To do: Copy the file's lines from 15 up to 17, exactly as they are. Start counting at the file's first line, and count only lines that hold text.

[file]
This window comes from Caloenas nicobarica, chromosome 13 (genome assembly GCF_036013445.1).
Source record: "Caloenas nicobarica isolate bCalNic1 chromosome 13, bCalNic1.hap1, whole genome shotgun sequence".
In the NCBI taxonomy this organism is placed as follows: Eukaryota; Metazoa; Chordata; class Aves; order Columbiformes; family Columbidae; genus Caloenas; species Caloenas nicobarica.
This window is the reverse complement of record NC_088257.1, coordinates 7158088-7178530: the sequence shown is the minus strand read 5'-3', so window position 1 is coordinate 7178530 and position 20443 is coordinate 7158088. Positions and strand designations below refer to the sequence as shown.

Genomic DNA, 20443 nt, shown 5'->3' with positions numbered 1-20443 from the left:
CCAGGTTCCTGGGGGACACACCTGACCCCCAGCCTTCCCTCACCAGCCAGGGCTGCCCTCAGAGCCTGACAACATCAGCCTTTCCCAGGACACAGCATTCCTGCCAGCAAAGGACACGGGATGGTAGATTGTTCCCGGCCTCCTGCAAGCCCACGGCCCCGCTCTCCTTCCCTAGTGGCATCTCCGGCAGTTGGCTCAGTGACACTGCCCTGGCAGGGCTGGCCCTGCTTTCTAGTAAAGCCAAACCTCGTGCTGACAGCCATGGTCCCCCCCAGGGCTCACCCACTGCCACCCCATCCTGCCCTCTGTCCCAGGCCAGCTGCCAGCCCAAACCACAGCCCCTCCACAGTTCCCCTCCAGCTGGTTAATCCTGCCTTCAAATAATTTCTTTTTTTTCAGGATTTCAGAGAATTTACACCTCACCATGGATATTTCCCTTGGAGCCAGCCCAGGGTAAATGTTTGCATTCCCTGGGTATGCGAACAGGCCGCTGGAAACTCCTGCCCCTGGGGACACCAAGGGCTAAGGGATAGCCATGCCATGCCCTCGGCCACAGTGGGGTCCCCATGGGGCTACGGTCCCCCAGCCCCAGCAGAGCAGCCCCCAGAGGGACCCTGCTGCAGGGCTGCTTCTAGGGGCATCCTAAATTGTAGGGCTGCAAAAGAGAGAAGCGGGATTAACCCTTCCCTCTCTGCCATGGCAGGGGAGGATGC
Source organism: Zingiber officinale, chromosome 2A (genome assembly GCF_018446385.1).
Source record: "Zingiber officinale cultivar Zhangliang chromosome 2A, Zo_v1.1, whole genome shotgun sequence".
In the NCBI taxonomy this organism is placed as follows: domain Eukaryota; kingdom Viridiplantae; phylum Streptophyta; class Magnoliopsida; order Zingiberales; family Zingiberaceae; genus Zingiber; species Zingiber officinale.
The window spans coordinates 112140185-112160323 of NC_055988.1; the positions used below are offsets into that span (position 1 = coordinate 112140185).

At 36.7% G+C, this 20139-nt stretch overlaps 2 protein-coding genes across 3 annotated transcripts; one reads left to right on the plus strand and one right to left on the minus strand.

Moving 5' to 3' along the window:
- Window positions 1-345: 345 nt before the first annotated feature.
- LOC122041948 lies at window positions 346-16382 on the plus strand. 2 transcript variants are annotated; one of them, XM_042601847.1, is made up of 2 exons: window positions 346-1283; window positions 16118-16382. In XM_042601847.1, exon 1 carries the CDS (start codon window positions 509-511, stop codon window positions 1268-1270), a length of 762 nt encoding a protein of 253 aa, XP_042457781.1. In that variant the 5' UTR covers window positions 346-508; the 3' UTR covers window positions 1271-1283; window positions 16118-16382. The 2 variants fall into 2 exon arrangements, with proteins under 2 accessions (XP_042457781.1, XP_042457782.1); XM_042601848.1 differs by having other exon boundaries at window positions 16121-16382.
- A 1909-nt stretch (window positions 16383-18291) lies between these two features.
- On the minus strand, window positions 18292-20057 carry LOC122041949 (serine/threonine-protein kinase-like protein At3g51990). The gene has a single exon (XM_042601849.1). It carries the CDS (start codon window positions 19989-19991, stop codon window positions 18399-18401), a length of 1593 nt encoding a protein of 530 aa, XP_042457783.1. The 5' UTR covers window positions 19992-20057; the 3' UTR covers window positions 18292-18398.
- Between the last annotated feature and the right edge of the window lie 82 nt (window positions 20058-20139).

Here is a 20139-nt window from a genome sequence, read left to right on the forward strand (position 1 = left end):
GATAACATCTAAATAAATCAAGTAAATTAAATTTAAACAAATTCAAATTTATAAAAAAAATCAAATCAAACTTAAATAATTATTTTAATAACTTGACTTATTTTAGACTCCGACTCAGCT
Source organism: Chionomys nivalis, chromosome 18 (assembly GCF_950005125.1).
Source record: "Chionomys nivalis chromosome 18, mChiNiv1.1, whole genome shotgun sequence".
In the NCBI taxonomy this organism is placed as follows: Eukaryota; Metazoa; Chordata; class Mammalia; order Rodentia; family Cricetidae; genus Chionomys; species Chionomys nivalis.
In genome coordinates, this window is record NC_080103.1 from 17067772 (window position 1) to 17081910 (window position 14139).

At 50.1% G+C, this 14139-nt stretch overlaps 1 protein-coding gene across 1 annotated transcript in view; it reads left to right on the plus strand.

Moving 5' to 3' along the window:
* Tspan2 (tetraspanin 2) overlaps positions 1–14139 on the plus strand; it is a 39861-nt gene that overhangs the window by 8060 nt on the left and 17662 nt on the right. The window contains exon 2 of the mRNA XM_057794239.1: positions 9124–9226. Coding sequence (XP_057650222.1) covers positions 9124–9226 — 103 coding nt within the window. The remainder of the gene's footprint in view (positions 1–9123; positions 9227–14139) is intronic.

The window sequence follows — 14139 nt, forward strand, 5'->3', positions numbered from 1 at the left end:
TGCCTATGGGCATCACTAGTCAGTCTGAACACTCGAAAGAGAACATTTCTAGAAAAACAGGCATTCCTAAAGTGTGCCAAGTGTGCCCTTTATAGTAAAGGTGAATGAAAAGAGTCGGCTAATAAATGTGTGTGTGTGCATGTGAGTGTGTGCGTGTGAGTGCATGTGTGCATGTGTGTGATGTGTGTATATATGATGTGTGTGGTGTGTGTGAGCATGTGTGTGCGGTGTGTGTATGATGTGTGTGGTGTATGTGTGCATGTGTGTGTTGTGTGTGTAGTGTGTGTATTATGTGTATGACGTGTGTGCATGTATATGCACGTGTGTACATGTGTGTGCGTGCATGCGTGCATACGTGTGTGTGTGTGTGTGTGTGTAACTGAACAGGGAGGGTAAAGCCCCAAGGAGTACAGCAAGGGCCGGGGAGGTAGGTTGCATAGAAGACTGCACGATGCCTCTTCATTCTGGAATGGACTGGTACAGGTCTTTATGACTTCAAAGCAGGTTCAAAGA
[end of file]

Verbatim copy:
- A 1909-nt stretch (window positions 16383-18291) lies between these two features.
- On the minus strand, window positions 18292-20057 carry LOC122041949 (serine/threonine-protein kinase-like protein At3g51990). The gene has a single exon (XM_042601849.1). It carries the CDS (start codon window positions 19989-19991, stop codon window positions 18399-18401), a length of 1593 nt encoding a protein of 530 aa, XP_042457783.1. The 5' UTR covers window positions 19992-20057; the 3' UTR covers window positions 18292-18398.
- Between the last annotated feature and the right edge of the window lie 82 nt (window positions 20058-20139).